P36 – “Bridging the gap” Investigating the transition between secondary vocational education and higher education, to find grounds for decreasing dropout rates in first year of higher education.

Presentation
Auditorium – TUESDAY 16:15-17:15

Marije Nije Bijvank
Rozan Nijland

Study Success Centre, Saxion
University of Applied Sciences
The Netherlands

Marije Nije Bijvank is a senior researcher and policy advisor on study success at Saxion University of Applied Sciences. Her research interests include the effects of policy measures and student determinants on students’ first year study progress. Rozan Nijland is a junior researcher with a specific focus on the transition between secondary and higher education.

Summary

This study investigates the transition between secondary vocational education and higher education. In questionnaires, interviews and focus-groups, students and teachers were asked how they experience the match between previous and current education, and more specifically what challenges students face during the first year of higher education, related to (risks for) dropout.

Abstract

In the debate on study success in the Netherlands one of the main concerns is dropout rates in the first year of higher education. For students with a Secondary Vocational Educational (SVE) background this first year dropout rate is even higher than for students with a higher secondary or pre-university education. More specifically, the dropout rate for these students at Saxion is currently about 30%. A research was conducted to gain insight in the transition from SVE to higher education as experienced by first year students and teachers, to find solutions to reduce dropout rates. The central research question is: Which factors relating to the transition from SVE to higher education influence first year study success?

Literature exploration has led to the inclusion of factors that possibly influence study success in higher education: the level of experienced match between previous and current education, (2) a conscious study choice process, (3) the level of realized expectations and (4) the level of motivation. To answer the research question different data-collection methods and –sources were used;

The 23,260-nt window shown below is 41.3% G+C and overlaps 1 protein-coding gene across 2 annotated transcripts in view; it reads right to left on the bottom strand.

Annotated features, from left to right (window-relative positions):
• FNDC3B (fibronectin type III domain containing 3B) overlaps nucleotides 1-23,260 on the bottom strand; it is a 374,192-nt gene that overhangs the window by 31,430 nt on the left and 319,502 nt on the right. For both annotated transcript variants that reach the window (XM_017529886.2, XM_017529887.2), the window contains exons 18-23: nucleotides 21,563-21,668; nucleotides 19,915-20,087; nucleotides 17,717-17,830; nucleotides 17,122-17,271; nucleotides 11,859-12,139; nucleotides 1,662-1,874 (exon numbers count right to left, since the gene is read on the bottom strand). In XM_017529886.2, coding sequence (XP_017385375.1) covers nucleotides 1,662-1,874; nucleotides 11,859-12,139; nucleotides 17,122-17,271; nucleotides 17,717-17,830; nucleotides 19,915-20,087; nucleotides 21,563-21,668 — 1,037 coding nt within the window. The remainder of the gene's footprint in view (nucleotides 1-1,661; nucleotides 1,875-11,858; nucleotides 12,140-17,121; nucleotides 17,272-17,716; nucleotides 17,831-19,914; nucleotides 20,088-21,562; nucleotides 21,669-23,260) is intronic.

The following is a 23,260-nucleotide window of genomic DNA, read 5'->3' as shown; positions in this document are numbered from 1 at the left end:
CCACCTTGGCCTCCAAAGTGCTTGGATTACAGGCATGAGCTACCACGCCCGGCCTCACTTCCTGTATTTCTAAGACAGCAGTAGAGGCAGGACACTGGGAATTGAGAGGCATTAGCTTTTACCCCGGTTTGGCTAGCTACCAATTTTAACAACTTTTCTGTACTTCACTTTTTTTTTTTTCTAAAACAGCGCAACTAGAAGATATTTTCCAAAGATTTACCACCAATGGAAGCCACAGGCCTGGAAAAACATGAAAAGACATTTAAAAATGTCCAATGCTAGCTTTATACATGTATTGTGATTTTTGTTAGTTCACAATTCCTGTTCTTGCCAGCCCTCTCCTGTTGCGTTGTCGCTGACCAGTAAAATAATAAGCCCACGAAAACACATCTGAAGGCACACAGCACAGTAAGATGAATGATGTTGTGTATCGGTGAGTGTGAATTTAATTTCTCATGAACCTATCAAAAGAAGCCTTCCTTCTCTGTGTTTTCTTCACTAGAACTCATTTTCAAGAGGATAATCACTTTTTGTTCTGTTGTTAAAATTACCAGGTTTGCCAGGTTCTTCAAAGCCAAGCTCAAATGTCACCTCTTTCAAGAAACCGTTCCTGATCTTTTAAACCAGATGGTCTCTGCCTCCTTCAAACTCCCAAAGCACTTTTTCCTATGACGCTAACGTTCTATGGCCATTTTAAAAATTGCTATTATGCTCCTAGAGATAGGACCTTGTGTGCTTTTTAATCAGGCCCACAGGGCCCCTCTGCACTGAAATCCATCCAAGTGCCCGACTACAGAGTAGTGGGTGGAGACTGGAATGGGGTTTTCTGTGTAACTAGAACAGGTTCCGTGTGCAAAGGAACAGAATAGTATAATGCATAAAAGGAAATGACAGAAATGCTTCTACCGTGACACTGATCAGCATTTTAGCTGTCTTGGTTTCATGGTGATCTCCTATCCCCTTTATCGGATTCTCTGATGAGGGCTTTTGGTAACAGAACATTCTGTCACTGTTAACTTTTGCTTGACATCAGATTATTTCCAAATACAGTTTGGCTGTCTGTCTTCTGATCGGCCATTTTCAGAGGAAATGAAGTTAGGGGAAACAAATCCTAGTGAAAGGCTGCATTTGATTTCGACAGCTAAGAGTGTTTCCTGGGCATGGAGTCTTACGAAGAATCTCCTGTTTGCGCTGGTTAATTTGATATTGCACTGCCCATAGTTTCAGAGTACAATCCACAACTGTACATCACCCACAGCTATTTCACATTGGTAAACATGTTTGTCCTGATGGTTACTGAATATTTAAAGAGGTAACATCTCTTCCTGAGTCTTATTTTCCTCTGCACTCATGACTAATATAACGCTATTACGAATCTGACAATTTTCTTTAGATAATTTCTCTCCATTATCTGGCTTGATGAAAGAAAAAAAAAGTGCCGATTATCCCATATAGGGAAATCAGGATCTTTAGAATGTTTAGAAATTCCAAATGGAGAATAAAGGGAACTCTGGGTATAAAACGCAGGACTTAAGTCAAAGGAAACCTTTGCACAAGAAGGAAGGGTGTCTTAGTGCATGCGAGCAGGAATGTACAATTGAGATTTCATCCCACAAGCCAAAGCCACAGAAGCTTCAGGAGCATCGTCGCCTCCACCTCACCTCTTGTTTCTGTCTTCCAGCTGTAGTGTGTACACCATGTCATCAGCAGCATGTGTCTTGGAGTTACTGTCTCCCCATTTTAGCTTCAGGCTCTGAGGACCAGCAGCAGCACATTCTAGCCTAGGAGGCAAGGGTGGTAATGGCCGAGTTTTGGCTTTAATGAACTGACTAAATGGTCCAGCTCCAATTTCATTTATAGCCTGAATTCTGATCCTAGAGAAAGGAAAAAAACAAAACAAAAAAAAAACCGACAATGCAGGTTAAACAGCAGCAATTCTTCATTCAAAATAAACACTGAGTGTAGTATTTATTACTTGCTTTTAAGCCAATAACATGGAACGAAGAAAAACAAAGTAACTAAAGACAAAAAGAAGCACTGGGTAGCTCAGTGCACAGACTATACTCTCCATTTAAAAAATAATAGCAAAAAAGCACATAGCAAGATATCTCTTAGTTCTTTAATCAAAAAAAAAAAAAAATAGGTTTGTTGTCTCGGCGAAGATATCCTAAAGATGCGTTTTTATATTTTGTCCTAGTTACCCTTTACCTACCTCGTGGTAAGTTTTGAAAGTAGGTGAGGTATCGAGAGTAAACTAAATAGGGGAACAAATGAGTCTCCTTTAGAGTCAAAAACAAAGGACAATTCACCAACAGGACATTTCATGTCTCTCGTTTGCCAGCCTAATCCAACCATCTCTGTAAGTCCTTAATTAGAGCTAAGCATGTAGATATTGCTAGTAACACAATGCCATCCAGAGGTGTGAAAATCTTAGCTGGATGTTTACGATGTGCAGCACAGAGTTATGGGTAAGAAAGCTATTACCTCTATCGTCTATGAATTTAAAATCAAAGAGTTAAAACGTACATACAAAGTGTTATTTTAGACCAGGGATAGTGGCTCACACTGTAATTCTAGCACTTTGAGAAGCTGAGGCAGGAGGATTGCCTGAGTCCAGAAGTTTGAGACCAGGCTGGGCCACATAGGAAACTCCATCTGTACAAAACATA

– semi-structured questionnaires among first year students with SVE (N=531)
– first year dropout (related to questionnaire data)
– a subset of data from the National Student Survey (NSS, N=2870)
– two interviews with experts and focus-groups with teachers (N=12)

Results of logistic regression show that students with lower scores on these four factors have a significantly higher risk to dropout, compared to students with higher scores (p<.01). Respondents’ own comments on the match between their previous and current study show that they mainly experience difficulties with ‘skills needed to study successfully in higher education’, such as self-regulation and analytical thinking. To improve the match between both educational environments students suggest that they should learn more about (the differences in) the ways of learning and skills for studying. Results of focus-groups and interviews show that teachers also see a lack of these skills in their students, for example the ability to regulate ones’ own study behaviour. They further state that this is probably the main risk for dropout during the first year of their study. Furthermore, results of the NNS show that first year students with an SVE background are significantly less satisfied about the extent to which the level of learning independently and academic writing matches with their previous education, compared to students with a higher secondary degree (p< .01).

In sum, quantitative and qualitative results from students and teachers show that students with a previous degree in SVE experience a lack of and/or deficiency in skills that are necessary to be able to learn and study in higher education. It might be effective to develop a programme specifically focused on training students more continuously in so called ‘higher education skills’ they need to succeed in their new educational environment. This should be done in close cooperation with institutions of students’ previous education, and could be implemented in the last year of SVE education and the first year of higher education.

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